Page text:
Tools to optimize logic?

I am writing a processor simulator in java, and the control signals are beyond cumbersome. Are there any tools that generates logics as below:

binary logic(s):

``````input[0]: 00001
input[1]: 00000
input[2]: 00010
input[3]: 00011
``````

output:

``````if(input.subString(0,3) == "000")
//do something;
``````

Basically the output find the common parts of the input. in the example above, it's saying "Anything starting with 000 will do something", regardless of whether its `00000, 00001, 00010, 00011`

The optimization is similar to a k-map, except I have a hundred input, and optimize by hand is simply not practical.

Here is an example of k-map, not related to my example above

The output doesn't have to be in java syntax, any simplified logic statement will do

-
So if I want to post a question asking for help understanding this question, does it go on stackoverflow or on meta? – MK. May 22 '12 at 21:55
If you need clarification from me, you can just post in the comments.. but if you are seeking help from others, i believe it goes to meta. – Yonk May 22 '12 at 21:59
sorry, I'm trying to be funny. I have no idea what you are trying to say and I think you need to explain in more detail what do you mean by generating logic. – MK. May 22 '12 at 22:04
hah gotcha, let me add more explanation then – Yonk May 22 '12 at 22:06

So you've got a big set of strings of length `N` bits (where `N` is approximately 100), and you want a simple logic expression that matches those strings and none others?

You could try to make a program that builds the Kernaugh map for you. It would be an interesting exercise. I don't remember much about Kernaugh maps, but I think the labels on rows and columns arranged using a Gray code.

Or you could just try to make the problem more tractable for hand-made Kernaugh maps. For each of the strings, find the bits that are common to all of them. Then print a list of the remaining bit positions for the human to build a map of.

A bit of Python code:

``````str_len = 5
strs = [
[0,0,0,0,1],
[0,0,0,0,0],
[0,0,0,1,0],
[0,0,0,1,1],
]
for i in range(str_len):
if all([x[i] for x in strs]):
print 'Bit %d is 1' % i
elif not any([x[i] for x in strs]):
print 'Bit %d is 0' % i
else:
print 'Bit %d is contingent' % i
``````

At that point you could try to think of ways to encode the `B` remaining contingent bits. In this example, it so happens that all cases are covered (and you could detect that as a special case -- e.g. `N = 2^B`).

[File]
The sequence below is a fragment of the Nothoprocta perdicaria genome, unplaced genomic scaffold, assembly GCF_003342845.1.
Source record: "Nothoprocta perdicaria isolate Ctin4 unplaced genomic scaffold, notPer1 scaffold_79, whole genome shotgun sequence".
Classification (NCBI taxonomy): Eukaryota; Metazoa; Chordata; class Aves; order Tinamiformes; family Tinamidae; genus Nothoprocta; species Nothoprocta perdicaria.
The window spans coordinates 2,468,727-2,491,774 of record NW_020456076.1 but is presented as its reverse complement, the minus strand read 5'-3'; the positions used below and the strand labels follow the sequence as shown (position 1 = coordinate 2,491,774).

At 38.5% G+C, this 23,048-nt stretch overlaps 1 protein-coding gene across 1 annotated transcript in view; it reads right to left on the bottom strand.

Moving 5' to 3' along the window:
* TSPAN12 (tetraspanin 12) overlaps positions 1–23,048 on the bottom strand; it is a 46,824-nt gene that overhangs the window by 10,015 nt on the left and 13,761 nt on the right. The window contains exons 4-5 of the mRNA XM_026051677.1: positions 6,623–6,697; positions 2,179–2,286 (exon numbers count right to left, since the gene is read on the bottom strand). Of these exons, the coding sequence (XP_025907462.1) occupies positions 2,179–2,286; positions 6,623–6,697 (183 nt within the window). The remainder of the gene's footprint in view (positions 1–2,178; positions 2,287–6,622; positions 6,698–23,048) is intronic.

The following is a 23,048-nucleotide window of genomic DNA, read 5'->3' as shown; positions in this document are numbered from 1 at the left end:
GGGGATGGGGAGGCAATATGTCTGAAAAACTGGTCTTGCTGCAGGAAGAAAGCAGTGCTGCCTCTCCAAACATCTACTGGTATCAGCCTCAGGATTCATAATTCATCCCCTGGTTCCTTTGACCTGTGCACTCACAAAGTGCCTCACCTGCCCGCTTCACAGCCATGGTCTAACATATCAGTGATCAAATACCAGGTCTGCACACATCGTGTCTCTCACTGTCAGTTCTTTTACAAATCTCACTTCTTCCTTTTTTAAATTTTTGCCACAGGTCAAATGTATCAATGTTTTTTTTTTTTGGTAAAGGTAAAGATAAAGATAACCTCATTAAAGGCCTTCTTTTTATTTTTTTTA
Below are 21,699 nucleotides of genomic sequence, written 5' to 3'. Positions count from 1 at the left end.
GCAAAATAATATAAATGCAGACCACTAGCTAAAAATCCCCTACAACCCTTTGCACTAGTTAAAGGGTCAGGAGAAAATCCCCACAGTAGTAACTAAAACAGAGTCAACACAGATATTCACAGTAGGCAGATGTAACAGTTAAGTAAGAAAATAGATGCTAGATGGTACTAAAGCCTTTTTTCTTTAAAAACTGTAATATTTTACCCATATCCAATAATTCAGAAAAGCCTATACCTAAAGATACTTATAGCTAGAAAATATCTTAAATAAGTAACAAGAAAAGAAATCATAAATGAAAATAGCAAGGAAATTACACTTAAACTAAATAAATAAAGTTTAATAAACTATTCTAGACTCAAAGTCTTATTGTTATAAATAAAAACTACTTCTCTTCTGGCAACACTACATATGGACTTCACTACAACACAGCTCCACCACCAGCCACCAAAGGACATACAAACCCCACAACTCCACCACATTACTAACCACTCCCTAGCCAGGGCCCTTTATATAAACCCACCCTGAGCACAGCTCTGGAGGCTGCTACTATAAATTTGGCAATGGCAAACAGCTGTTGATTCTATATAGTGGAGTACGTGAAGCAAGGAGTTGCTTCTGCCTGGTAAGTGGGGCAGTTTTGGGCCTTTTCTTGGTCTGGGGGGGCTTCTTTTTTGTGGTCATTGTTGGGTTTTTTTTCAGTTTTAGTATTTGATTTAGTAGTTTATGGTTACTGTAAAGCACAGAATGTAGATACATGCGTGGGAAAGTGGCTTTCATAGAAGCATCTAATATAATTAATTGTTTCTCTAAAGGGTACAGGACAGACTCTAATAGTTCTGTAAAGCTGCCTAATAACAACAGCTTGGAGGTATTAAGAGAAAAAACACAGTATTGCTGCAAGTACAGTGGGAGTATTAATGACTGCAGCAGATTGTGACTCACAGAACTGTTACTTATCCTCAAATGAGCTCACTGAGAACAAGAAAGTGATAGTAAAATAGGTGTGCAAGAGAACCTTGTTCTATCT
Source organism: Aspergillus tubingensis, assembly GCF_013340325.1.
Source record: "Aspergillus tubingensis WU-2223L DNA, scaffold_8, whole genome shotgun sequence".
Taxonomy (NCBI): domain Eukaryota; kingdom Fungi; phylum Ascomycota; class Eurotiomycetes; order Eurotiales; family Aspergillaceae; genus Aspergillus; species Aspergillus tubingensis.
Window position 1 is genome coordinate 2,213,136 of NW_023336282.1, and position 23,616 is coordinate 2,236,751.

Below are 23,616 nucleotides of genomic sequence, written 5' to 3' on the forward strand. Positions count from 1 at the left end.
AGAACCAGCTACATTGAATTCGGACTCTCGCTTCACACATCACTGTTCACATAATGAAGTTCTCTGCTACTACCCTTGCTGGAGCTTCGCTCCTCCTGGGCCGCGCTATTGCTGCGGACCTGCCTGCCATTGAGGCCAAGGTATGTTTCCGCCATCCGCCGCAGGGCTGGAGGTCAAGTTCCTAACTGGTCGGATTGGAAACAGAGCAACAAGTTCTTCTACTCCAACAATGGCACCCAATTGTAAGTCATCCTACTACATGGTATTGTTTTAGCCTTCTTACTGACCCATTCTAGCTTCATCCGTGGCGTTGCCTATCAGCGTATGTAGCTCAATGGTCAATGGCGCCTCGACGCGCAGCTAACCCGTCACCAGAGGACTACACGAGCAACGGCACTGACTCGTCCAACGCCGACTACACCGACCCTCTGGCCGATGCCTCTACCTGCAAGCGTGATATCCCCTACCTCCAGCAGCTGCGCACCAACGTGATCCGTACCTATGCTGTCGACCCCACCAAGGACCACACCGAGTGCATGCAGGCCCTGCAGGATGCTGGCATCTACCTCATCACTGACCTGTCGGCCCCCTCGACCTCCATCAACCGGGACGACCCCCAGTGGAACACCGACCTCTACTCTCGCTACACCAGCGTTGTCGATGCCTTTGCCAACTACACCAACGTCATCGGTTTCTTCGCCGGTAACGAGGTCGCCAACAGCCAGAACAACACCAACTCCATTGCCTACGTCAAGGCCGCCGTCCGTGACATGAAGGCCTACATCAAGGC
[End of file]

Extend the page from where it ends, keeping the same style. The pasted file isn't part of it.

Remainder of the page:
A brute force algorithm for finding a formula for the contingent bits would be:

1. Pick the next contingent bit `i`.
2. Divide S into S0 (the subset where bit `i` = 0) and S1 (the subset where bit `i` = 1).
3. Recursively find the formulas f0 and f1 for S0 and S1 respectively.
4. The formula for S is `(~b[i] & f0) | (b[i] & f1)`.

There are some optimisations. The easy one is where S0 or S1 is empty -- then just omit that branch of the resulting formula. Another one is where all possible combinations are in a set (similar to the example above); the formula doesn't need to refer to the bits in that case. The hardest one is finding a good order to iterative over the bits in. Doing it naively in order may result in a less-than-optimal formula.

You could in fact skip the first suggestion above and run this over all bits. Bits which are always 1 or 0 would simply yield trivial cases where S0 or S1 is empty.

This rather messy Python code performs the algorithm with a few optimisations. N.B. It's not tested much and doesn't necessarily produce optimal output!

``````def get_formula(S, i=0):
# Special case where it's an empty set -- return a tautology
if len(S) == 0:
return '1'

remaining_bits = len(S[0]) - i

# Special case where no bits are left
if remaining_bits <= 0:
return '1'

# Partition the set
S0 = filter(lambda x: x[i] == 0, S)
S1 = filter(lambda x: x[i] == 1, S)

f0 = get_formula(S0, i+1)
f1 = get_formula(S1, i+1)

# Special cases where one subset is empty
# Also special case for subformula being tautology
if len(S1) == 0:
if f0 == '1':
return '~b[%d]' % i
return '~b[%d] & (%s)' % (i, f0)
if len(S0) == 0:
if f1 == '1':
return 'b[%d]' % i
return 'b[%d] & (%s)' % (i, f1)

# Special cases where one or both subformulas was a tautology
if f0 == '1' and f1 == '1':
return '1'
if f0 == '1':
return '~b[%d] | b[%d] & (%s)' % (i, i, f1)
if f1 == '1':
return '~b[%d] & (%s) | b[%d]' % (i, f0, 1)

# General case
return '~b[%d] & (%s) | b[%d] & (%s)' % (i, f0, i, f1)

strs = [
[0,0,0,0,1],
[0,0,0,0,0],
[0,0,0,1,0],
[0,0,0,1,1],
]

print get_formula(strs)
``````

Finally, I think one way to make this code find more optimal formulas would be to scan ahead in `S` for bits that are always 0 or always 1, and process them early. The remaining continginent bits in each subset will get pushed into the deeply-nested subformulas where they will form less redundant formulas than when they are processed too early. I think this will in effect simulate a Kernaugh-map style construction: at each step, the set of always 0 or always 1 bits defines a rectangle on the map. Find that set, process them all at once (e.g. as a compact formula `~b[0] & ~b[1] & ~b[2]`) then recurse on the remaining bits. You need to keep track of which bit positions have already been processed, rather than doing them in order using `i`.

(Actually, now that I think about it, for optimal formulas you also need to partition smartly by selecting a bunch of correlated bits at a time. An interesting problem...)

-